Researchers at UCL and the University of East Anglia recently found evidence of wasps visiting 960 plant species.2 These included 164 species that are completely dependent on wasps for pollination. Some orchids even mimic the appearance of female wasps to attract wasps for pollination. The researchers suggest that since many wasps visit a diverse range of plants, they could act as back-up pollinators for plants that have lost their primary local pollinators.

It is worth mentioning here that the Agaonidae, commonly known as fig wasps, are the only pollinators for nearly 1000 species of fig. This makes them essential to the survival of these plants. In turn, fig wasps entirely dependent on fig trees for their own survival. This creates a fully mutualistic relationship where both species benefit from their close co-evolution.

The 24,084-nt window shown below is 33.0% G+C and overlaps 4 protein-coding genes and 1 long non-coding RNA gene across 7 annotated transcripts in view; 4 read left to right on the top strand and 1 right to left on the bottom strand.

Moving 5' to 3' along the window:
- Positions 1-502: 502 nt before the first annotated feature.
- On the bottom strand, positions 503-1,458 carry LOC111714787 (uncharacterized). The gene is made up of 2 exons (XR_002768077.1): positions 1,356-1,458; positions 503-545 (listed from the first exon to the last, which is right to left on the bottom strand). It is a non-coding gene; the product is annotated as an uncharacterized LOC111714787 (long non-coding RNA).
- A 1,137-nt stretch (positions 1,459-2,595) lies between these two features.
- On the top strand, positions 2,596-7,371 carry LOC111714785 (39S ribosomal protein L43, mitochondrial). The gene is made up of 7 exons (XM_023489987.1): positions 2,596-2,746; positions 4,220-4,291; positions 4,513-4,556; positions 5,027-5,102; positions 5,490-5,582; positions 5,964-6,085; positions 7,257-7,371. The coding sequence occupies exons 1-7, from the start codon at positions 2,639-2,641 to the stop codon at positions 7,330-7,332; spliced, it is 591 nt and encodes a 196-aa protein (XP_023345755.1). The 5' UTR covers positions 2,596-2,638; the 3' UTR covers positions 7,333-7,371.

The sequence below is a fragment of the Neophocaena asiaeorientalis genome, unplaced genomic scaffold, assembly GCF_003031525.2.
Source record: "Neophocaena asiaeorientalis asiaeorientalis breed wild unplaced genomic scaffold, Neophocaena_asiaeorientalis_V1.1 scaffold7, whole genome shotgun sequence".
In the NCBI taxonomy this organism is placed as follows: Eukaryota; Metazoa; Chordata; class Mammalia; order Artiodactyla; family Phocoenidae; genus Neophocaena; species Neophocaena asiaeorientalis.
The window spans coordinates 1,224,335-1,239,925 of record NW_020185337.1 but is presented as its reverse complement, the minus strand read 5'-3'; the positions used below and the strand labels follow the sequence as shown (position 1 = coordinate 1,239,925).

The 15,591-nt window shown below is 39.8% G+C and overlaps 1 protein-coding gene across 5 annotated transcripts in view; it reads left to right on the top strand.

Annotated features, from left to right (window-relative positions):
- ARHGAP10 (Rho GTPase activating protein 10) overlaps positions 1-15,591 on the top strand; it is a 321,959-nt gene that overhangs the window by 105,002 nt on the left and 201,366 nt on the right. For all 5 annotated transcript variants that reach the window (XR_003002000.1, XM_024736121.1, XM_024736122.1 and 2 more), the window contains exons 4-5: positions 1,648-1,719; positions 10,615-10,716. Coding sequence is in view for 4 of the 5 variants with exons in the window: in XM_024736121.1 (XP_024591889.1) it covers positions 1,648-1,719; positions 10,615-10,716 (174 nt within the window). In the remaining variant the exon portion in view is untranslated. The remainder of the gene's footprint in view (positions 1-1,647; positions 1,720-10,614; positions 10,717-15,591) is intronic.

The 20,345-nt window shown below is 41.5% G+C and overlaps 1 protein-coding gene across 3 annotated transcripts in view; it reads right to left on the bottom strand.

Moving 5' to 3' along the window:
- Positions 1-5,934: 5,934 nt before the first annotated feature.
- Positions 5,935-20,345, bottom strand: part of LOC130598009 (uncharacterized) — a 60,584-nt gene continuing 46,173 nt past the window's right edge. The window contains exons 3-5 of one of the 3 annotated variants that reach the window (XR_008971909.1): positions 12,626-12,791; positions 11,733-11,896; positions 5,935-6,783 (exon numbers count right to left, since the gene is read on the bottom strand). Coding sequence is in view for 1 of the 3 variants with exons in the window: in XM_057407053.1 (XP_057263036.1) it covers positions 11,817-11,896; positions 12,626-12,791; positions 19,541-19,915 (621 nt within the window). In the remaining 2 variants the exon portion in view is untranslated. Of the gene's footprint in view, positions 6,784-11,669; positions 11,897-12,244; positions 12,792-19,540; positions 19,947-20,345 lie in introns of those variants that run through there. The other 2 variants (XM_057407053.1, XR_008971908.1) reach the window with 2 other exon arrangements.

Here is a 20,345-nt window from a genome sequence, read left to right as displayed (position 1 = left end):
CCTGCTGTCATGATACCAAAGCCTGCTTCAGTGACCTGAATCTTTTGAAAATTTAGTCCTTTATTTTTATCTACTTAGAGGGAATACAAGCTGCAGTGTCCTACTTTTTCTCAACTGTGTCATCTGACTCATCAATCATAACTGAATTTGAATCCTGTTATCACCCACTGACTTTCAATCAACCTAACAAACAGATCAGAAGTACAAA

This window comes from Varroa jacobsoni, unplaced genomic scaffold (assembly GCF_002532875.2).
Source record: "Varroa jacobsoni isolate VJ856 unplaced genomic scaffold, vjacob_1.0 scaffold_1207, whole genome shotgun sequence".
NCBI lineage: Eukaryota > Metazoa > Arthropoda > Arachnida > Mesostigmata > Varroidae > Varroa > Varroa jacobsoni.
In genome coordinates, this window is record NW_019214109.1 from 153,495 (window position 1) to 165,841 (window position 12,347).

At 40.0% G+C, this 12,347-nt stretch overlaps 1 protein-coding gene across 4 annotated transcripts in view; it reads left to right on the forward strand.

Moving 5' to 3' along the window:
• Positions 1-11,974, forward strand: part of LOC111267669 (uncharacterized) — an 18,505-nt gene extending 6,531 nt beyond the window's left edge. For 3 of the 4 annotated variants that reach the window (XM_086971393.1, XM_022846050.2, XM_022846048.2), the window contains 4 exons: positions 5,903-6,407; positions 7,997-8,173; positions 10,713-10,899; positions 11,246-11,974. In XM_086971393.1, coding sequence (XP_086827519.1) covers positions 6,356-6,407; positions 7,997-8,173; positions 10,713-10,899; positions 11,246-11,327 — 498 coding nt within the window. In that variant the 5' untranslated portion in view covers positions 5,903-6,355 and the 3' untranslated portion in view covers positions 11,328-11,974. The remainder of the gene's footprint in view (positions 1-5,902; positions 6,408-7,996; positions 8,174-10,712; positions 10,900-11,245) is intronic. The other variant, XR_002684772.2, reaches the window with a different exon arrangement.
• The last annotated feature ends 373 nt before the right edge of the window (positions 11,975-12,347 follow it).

As an additional minor role, wasps are also prey for a few species in particular. While most species will stay away from wasps because of their sting, bee-eaters (in the bird family Meropidae) specialise in eating stinging insects. They remove the venom from the stinger by repeatedly brushing the prey against a hard object, such as a twig. Other predators include the honey buzzard and the roadrunner.

In Medicine

Beyond their ecological roles, wasps have medical potential. The venom of both solitary and social wasps contains antibiotics that preserve their prey by keeping it free of disease. In addition, the larvae of social wasps produce secretions rich in antimicrobials that the worker wasps apply across their bodies, offspring, and nests.